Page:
Lee Raven, Boy Thief by Zizou Corder
|Lee Raven, Boy Thief by Zizou Corder|
|Category: Confident Readers|
|Reviewer: John Lloyd|
|Summary: A mysterious book from days of yore comes to accompany a thieving boy in the London of the future. A thriller with some fantasy stylings is the result, which was enjoyable but lacking a final oomph.|
|Buy? Maybe||Borrow? Yes|
|Pages: 304||Date: February 2008|
This is a book with a history. Many moons ago the reviewing gods tried to get a copy to me, but the post office strike gods were more powerful and kept it for themselves. What irony, given the career of the hero. Still, with the help of the library gods, a copy has been read and this review is a result. Now I know that's more background than I should be featuring, but let me assure you, this is a book where the least description about the plot the better.
Basically, more powerful gods than even my reviewing gods friends, once upon a time created a most unearthly book, one that gets tangled up in a web of intrigue and mischief when the titular Artful Dodger type steals it from its temporary guardian, and it proves a subject of many a nefarious intention.
Before even that has been fully revealed to us what is most evident is the style of the authors. Every chapter in turn is narrated by a different character – the Cockney young Raven himself, the aforementioned guardian, his assistant – even the book itself. The voice of all is perfectly singular, from the rough and ready to the plummy to the ageless.
It does make me wonder how successful this approach is at times. The dedication, and the fact that Lee does not read, go to making me think there is a pro-literature bent in the book designed to make it one the less well-read young reader would find easy to sympathise with – literally a book that would talk to them. But the uncultured speech of Lee Raven comes at you in perhaps a too-perfectly realised manner with a lot of long sentences with lots of added clauses and ands and thises and thats and all of the others and a breathless rush of writing styled just as common speech with no punctuation and that's before the second chapter has the bookish dealer use words like discombobulated.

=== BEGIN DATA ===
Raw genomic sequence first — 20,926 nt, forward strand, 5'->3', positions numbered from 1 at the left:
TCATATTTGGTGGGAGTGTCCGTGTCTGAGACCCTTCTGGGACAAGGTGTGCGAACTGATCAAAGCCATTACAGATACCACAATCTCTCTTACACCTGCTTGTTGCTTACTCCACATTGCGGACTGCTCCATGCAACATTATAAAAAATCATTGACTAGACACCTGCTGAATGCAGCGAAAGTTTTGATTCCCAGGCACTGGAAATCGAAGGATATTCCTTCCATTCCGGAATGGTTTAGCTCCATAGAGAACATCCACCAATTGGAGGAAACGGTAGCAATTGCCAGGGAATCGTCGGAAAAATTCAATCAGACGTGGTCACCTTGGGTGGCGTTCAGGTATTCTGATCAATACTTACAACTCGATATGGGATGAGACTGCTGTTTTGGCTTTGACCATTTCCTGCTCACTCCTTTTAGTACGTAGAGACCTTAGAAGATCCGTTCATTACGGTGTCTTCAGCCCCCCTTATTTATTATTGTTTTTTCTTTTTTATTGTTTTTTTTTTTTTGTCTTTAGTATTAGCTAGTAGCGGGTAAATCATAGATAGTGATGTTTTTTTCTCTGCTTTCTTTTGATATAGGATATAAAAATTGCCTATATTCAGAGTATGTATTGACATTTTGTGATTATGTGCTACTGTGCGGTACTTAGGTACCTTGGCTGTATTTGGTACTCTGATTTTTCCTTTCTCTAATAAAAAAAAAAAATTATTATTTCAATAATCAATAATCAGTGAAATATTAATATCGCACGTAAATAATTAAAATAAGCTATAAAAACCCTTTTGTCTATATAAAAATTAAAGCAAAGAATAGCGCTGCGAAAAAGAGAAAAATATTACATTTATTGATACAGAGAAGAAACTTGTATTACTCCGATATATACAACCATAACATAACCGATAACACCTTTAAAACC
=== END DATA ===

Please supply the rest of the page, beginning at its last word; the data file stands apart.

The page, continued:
But in reality that worthy side of the book is a distant third to its style – which goes as far as providing us with a blank page, a la Tristram Shandy's black one – and to the plot. There is a nice mystery here, regarding who needs the book for what and what will be its ultimate destination, aided by the diverse narrators.
There was also however a sense that things were a bit restrained. They could have all gone a further level, from the chopping and changing approach to the saga of the book (and I mean its current journey, not its forgettable back story). Lee's personality, while very enjoyable, could have come across more – at times we need the veracity of someone else to give us a further in to it.
Also, the book starts in 2046, but it might as well be any time before nine o'clock (tee-hee). The futuristic setting does not come across, despite providing for novelty in the final third, and a change of currency and a mention of MP9s does not justify it in my eyes. A talking godlike book with a world's stories in it should have been enough to create a fantasy thriller with aptly-defined humans peopling it, and this is one more instance where a further bit of work was needed.
Despite all of the above there is still a decent fist at it, which does make the book worth consideration. You have to remember I'm a 200-book a year adult, and not perhaps the 200-page a year 10+ the book is pitched at. There was a sustained thriller-styled pace to everything, one very good surprise, and some very fine characterisation. There is more than enough novelty to satisfy the target audience, and I never regretted reading it.
I would still recommend it, but there is a better version on the library shelves of the gods.
For further adventures with scenes in London sewers you can hardly do better than Joe Rat by Mark Barratt.
You can read more book reviews or buy Lee Raven, Boy Thief by Zizou Corder at Amazon.co.uk
You can read more book reviews or buy Lee Raven, Boy Thief by Zizou Corder at Amazon.com.
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